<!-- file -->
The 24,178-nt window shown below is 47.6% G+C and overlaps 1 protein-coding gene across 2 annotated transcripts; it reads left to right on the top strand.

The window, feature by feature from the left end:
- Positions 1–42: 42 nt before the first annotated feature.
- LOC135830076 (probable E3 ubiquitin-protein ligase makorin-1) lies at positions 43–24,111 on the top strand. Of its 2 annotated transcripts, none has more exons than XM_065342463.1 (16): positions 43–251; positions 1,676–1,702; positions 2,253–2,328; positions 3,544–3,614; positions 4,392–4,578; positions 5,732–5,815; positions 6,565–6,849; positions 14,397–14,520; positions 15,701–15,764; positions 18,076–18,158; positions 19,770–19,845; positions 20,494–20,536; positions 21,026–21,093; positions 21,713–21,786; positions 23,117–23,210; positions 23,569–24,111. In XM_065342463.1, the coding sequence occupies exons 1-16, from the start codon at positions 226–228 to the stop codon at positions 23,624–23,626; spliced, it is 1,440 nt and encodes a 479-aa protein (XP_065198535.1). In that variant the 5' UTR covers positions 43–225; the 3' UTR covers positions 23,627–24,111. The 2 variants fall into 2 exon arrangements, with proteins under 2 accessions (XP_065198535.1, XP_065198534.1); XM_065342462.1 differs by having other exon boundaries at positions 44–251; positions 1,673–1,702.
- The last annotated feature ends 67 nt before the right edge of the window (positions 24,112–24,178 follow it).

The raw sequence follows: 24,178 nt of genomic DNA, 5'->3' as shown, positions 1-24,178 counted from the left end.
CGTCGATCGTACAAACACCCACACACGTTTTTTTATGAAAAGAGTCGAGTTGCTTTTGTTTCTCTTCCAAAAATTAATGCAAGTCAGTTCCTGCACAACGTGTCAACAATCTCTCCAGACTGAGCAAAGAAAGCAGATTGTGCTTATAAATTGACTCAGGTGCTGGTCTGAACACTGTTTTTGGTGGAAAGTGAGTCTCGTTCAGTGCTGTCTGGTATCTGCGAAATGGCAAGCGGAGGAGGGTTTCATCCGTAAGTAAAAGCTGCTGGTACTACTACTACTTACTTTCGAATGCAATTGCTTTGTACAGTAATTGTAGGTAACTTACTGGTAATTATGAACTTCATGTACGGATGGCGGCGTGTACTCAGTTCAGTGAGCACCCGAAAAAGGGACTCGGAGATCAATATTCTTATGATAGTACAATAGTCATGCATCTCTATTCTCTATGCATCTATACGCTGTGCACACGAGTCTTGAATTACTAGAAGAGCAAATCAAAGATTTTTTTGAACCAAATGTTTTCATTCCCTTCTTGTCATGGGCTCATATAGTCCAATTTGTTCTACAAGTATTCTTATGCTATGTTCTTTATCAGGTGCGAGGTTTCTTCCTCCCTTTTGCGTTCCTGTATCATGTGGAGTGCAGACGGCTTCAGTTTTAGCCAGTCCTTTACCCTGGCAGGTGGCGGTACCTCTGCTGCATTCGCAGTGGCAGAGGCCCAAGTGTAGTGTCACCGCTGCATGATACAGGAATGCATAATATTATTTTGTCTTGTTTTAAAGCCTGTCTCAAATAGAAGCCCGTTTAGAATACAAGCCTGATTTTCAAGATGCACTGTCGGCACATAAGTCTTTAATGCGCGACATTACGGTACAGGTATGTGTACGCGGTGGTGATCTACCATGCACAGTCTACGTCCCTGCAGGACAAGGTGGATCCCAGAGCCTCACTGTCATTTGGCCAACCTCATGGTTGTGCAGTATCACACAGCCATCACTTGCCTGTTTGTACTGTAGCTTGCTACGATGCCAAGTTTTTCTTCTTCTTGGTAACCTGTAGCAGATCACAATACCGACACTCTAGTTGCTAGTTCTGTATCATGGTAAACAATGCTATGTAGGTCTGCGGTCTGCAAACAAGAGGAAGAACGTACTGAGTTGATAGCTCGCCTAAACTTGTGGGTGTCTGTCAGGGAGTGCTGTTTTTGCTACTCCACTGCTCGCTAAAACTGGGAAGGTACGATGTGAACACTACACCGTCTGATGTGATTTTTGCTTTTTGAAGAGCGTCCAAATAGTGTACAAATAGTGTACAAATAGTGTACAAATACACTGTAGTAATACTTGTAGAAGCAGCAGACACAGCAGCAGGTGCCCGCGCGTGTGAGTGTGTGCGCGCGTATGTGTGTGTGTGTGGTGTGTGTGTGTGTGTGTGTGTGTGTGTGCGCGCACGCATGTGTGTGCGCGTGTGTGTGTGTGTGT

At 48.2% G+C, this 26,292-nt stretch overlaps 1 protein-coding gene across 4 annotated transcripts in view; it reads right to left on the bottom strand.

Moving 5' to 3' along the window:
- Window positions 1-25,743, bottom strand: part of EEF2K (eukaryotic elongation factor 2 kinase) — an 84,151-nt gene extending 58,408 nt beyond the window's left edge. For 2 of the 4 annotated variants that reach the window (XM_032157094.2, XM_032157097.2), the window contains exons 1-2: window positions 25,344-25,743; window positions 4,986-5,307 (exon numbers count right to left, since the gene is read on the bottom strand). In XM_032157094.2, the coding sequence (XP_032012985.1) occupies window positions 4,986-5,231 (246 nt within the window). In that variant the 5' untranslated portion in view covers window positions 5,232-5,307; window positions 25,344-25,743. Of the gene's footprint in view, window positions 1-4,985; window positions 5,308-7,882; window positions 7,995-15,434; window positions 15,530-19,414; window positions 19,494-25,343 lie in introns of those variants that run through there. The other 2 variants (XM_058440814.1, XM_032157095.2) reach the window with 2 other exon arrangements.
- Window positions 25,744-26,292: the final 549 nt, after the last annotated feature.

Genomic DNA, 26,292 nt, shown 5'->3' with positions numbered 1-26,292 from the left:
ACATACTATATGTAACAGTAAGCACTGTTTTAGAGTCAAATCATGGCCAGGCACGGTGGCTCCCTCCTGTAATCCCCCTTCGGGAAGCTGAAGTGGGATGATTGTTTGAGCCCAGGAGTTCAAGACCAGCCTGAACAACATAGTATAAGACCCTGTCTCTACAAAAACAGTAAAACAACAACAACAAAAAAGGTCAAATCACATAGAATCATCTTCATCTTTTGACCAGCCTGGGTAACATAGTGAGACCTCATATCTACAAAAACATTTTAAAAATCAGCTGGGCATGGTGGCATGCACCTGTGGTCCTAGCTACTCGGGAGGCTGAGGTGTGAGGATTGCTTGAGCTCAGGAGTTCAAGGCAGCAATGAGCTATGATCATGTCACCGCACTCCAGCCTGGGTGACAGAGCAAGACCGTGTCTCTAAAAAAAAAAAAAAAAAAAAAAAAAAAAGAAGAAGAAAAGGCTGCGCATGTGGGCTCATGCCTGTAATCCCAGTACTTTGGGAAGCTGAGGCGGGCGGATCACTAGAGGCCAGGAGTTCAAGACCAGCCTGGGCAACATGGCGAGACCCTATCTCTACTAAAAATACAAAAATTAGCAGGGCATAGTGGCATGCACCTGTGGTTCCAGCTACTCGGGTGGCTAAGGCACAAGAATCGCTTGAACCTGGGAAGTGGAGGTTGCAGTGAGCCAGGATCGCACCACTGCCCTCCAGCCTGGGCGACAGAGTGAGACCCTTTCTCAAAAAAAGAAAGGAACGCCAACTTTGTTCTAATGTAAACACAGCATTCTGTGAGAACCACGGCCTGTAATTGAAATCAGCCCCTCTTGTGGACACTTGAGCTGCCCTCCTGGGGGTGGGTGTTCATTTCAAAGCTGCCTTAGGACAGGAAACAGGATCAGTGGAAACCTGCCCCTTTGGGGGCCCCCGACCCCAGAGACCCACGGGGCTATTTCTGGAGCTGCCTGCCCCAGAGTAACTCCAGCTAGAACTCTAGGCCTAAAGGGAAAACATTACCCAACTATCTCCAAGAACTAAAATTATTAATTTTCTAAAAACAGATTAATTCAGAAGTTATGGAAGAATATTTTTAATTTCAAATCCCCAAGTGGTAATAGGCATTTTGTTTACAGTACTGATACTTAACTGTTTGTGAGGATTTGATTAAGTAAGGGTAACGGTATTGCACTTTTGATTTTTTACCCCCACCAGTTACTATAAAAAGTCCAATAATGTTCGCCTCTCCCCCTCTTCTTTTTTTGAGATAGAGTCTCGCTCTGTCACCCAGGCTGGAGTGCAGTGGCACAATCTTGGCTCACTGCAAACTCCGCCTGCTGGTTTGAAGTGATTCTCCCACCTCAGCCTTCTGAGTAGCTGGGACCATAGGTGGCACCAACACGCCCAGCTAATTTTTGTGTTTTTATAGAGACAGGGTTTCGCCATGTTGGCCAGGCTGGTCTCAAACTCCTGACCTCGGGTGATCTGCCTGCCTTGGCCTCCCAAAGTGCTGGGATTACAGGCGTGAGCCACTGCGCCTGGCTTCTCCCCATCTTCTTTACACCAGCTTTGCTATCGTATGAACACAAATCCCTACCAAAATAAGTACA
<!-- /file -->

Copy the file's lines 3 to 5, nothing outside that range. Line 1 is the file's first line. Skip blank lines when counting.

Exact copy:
- Positions 1–42: 42 nt before the first annotated feature.
- LOC135830076 (probable E3 ubiquitin-protein ligase makorin-1) lies at positions 43–24,111 on the top strand. Of its 2 annotated transcripts, none has more exons than XM_065342463.1 (16): positions 43–251; positions 1,676–1,702; positions 2,253–2,328; positions 3,544–3,614; positions 4,392–4,578; positions 5,732–5,815; positions 6,565–6,849; positions 14,397–14,520; positions 15,701–15,764; positions 18,076–18,158; positions 19,770–19,845; positions 20,494–20,536; positions 21,026–21,093; positions 21,713–21,786; positions 23,117–23,210; positions 23,569–24,111. In XM_065342463.1, the coding sequence occupies exons 1-16, from the start codon at positions 226–228 to the stop codon at positions 23,624–23,626; spliced, it is 1,440 nt and encodes a 479-aa protein (XP_065198535.1). In that variant the 5' UTR covers positions 43–225; the 3' UTR covers positions 23,627–24,111. The 2 variants fall into 2 exon arrangements, with proteins under 2 accessions (XP_065198535.1, XP_065198534.1); XM_065342462.1 differs by having other exon boundaries at positions 44–251; positions 1,673–1,702.
- The last annotated feature ends 67 nt before the right edge of the window (positions 24,112–24,178 follow it).